Plans for a space launch capability on UK soil have been given a big boost.
Britain and America have signed a Technology Safeguards Agreement that will make it much easier for US firms to bring rocket hardware into the UK.
Ordinarily, very tight restrictions apply to the movement of such equipment because of its dual-use nature.
The agreement is therefore a must-have if US companies like Virgin Orbit and Lockheed Martin are to start launching satellites from Britain.
But this is not just about rockets; it’s the whole component supply chain that should now open up as well.
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The UK’s Washington ambassador, Dame Karen Pierce, and US Assistant Secretary of State for International Security and Non-proliferation, Christopher Ford, signed the agreement on Tuesday.
Dame Karen said: “This agreement marks an exciting new area for UK-US space collaboration and represents a significant step towards US companies launching from UK spaceports.”
Several other steps are also needed before any rockets head to orbit from Britain.
Although some primary legislation has gone through parliament, there is still a suite of new regulations that are needed to oversee the safe operation of spaceports.
A consultation on these regulations will go out for comment this summer.
In parallel, local planning consents are required. For the proposed spaceport in Sutherland in the North of Scotland, this is likely to be considered next week.
Virgin Orbit, which is owned by UK entrepreneur Sir Richard Branson but based in California, wants to run its launch system out of Newquay in Cornwall.
This is a horizontal, or air-launched, system. That is, the rocket is carried to altitude by a conventional jet plane before being released and ignited.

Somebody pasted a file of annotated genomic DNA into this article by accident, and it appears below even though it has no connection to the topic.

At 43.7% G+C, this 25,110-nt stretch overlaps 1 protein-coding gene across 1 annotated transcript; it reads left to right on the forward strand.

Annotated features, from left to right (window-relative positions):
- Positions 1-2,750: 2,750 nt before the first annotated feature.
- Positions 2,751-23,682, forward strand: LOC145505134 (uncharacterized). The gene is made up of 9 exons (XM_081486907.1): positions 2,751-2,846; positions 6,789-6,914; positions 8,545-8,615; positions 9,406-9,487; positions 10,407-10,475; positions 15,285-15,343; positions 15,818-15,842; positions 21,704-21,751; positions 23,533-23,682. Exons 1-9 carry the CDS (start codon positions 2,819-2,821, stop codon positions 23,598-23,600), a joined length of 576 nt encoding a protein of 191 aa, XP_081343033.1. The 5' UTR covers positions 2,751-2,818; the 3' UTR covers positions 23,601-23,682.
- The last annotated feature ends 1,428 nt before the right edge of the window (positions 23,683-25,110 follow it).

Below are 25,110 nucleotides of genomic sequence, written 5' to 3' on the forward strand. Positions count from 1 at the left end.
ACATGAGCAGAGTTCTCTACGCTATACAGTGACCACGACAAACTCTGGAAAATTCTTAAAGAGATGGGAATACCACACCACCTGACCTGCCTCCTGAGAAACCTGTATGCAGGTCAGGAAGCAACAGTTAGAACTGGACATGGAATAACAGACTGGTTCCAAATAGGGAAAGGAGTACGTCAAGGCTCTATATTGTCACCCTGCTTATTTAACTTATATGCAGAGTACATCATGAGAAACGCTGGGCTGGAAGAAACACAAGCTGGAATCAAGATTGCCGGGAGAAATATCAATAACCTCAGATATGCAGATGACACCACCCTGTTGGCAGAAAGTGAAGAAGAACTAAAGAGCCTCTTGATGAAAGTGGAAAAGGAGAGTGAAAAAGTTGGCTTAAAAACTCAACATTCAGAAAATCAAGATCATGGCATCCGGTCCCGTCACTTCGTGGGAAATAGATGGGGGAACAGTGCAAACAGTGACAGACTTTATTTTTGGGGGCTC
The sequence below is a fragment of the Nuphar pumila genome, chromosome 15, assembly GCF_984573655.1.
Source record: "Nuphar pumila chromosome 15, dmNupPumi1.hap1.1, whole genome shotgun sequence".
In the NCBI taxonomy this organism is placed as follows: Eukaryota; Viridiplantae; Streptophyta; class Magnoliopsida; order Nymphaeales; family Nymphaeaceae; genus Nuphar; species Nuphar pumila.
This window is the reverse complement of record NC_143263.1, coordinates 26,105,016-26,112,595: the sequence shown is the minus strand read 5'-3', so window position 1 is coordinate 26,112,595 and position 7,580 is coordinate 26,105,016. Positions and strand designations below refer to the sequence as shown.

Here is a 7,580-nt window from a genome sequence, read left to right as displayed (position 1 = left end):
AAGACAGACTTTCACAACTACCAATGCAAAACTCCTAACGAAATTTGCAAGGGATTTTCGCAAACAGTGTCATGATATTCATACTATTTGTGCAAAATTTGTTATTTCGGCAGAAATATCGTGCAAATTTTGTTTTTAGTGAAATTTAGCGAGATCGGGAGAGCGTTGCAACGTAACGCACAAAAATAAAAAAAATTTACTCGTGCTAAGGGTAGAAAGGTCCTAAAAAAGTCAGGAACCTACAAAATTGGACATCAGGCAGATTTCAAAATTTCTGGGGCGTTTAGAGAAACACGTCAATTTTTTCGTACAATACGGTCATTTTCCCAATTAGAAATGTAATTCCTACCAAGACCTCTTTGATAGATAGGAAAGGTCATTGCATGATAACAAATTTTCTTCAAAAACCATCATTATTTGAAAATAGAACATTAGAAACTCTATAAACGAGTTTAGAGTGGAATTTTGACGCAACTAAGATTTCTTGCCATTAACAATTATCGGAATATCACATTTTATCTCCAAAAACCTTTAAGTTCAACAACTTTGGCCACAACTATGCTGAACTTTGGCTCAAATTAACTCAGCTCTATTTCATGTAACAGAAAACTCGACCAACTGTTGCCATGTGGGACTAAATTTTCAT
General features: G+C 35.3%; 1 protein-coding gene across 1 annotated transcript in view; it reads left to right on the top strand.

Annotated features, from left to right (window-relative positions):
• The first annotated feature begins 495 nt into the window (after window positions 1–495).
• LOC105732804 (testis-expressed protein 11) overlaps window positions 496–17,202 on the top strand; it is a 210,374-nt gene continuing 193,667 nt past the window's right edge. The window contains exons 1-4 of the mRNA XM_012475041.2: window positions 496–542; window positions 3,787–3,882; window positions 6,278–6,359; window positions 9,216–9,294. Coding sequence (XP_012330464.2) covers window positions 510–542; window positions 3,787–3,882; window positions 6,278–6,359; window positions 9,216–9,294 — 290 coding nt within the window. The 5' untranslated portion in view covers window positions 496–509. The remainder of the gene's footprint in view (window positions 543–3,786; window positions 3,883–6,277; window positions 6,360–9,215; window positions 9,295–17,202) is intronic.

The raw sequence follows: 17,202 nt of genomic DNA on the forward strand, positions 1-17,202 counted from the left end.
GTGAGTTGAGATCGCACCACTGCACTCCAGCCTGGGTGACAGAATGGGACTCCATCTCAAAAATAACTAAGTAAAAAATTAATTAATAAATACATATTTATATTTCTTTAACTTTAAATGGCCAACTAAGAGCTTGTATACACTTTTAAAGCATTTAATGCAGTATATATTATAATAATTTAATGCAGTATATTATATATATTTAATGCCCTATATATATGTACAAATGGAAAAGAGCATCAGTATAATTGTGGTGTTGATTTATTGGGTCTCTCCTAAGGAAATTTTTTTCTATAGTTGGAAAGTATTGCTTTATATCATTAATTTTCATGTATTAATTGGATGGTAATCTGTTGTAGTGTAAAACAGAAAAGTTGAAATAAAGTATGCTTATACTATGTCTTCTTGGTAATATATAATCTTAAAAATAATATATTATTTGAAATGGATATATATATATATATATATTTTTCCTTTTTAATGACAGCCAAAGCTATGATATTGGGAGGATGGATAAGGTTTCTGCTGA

Virgin Orbit recently held a suppliers day in Cornwall for local companies that wanted to work with it.
The UK arm of the US aerospace giant Lockheed Martin would like to launch rockets vertically from the ground. It has its eye on the proposed spaceport at Sutherland.
And there are, of course, a number of indigenous British companies with similar plans – the likes of Orbex and Skyrora. They’re developing and building their rockets onshore but they still need the government to put in place the necessary regulatory environment if they’re to see their hardware fly.
Other potential UK spaceports include Shetland, the Western Isles, Glasgow Prestwick, Campbeltown, and Snowdonia.
Access Space is an industry body that represents the small satellite sector. Its co-founder and director Tony Azzarelli told BBC News: “We are thrilled that the UK has signed such agreement as it would boost the space sector in the UK, both from lending a hand to US launchers, as well as increasing the importance of the UK as a launching state and thus investment from government to promote its own launch industry sector, eg Skyrora, Orbex, Reaction Engines, Rocket Plane, Spaceport Cornwall, Astroscale, etc.
“The deal would also give European companies an additional choice when coming to select a launching state.”
And Lockheed Martin UK tweeted: “We welcome this agreement which will be a catalyst for development of the UK space sector. As one of the world’s leading providers of space technologies, we look forward to supporting the UKG’s prosperity agenda through development of UK national space capabilities.”
Britain has a thriving space sector, producing both small and large satellites. At the moment, these spacecraft have to be shipped abroad to foreign launch centres if they’re to get into orbit.
National policy is to fill in the gaps in sovereign capability. Launch is one of these gaps. A major new testing centre is also being built at the Harwell science campus in Oxfordshire.
When these missing elements are in place, the UK will then have the full competence to build, test and launch its own space hardware.